It also seems clear that Goldstein adopted the role of the traditional assistant, carrying out the behind the scenes jobs of constructing and preparing canvases himself, a curious twist on the usual studio process. As the talk drew to its close, Fisher built further on the idea of the sublime in Goldstein’s art – and its sense of theatre – by discussing his use of solar and astronomical imagery in many later works, relating his fascination with subjects that lay on the edge of possible expression. She noted that he was generally attracted to images that were only accessible through the medium of photography: historical images (usually from World war Two), phenomena like lightning or eclipses that were not reproducible through conventional observation but only available to be scrutinised because the camera could ‘freeze’ them into split-second slices of time to be examined at leisure after the event.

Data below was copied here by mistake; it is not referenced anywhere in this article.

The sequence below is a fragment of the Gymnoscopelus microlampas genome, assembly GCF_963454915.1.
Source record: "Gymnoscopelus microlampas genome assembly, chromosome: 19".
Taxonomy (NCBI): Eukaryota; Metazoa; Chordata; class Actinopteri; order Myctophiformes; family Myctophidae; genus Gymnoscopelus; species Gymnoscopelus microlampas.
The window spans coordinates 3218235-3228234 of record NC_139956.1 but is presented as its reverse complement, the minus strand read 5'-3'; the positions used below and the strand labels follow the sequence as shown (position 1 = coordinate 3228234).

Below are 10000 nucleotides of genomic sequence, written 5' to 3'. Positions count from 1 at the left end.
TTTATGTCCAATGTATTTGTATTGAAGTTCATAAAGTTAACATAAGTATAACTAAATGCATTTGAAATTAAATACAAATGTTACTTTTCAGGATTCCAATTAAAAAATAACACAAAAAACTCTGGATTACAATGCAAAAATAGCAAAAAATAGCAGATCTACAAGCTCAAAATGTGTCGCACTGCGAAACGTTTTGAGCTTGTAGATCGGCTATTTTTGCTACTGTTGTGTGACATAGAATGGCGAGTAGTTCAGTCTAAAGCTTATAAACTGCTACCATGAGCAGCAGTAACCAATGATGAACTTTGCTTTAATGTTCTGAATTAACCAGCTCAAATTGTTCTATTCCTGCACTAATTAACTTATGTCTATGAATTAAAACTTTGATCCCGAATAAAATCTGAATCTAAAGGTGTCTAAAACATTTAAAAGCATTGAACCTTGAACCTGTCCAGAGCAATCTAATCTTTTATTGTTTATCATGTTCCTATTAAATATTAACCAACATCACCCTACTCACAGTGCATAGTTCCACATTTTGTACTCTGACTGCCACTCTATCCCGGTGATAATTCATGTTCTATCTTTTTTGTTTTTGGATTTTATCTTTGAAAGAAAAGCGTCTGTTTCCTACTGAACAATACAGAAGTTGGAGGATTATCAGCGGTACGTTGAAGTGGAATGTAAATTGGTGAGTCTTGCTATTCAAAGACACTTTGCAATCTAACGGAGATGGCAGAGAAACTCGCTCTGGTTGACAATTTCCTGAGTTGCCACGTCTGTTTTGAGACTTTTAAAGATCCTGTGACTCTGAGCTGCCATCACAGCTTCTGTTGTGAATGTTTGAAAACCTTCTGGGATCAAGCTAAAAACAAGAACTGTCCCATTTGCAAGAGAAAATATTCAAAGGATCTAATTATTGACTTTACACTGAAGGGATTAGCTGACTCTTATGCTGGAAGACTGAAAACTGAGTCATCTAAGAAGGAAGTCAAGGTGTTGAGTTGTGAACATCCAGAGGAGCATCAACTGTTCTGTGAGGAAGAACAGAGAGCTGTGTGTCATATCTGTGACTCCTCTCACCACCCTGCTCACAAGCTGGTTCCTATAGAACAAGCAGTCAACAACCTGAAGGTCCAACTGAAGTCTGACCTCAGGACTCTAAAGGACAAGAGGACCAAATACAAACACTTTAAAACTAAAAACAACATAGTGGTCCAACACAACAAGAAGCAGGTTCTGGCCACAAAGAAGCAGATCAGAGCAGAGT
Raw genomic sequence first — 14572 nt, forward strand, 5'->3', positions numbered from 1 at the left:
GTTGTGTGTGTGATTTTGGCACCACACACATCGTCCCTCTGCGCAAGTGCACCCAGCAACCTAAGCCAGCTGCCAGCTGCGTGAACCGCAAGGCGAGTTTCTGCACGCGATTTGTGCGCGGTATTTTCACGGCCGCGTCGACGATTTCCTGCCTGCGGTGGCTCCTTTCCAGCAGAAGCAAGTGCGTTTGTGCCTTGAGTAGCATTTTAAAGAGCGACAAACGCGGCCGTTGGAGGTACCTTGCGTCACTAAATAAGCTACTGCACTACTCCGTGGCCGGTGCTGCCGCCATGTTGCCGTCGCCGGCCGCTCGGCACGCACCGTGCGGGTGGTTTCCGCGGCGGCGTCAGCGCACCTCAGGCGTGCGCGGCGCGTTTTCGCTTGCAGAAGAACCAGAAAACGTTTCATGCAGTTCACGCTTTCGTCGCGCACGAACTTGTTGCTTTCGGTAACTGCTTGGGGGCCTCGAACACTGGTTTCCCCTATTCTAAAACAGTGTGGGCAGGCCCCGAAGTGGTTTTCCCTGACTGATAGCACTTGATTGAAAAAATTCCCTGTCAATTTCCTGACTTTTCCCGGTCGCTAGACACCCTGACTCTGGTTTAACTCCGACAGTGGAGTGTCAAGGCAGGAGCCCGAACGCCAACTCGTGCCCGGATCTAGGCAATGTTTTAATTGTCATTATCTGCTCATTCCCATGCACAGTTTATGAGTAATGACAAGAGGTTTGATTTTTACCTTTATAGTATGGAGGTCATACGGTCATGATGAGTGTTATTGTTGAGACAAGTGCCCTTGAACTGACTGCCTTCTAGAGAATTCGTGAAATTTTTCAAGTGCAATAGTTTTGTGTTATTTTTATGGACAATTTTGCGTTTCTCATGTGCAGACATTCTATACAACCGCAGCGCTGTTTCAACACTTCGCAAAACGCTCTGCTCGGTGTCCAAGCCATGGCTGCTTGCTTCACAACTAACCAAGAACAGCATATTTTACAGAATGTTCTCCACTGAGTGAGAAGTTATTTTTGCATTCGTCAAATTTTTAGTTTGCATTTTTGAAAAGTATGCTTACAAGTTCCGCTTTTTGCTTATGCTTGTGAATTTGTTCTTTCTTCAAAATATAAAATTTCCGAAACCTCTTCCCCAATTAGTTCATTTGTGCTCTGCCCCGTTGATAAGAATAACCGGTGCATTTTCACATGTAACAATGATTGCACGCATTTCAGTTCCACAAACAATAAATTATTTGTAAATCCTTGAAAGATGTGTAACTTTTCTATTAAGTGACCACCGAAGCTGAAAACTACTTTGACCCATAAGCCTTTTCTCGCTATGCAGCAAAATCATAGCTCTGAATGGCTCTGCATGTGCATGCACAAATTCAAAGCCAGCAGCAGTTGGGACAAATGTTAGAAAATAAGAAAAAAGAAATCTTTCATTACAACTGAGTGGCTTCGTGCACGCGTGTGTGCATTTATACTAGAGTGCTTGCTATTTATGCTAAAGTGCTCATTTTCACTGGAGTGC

She related this to his interest in the French strains of philosophy that were being translated into English during his time, and noted that he’d spend hours discussing the ideas about the relationships between language, image, reality and identity in the works of Jacques Derrida, Jacques Lacan and others: his work’s tendency to press at the limits of his own experience were certainly related to this, as were his various strategies to frustrate traditional efforts at reading and interpreting his work by way of a biographical understanding. This was, it seems, Saatchi’s objection – that Goldstein’s work didn’t include ‘the hand of the artist’ – though for Fisher, that relationship (as Goldstein’s hands-on role in crafting the supports of his images showed) was more ambiguous than Saatchi knew.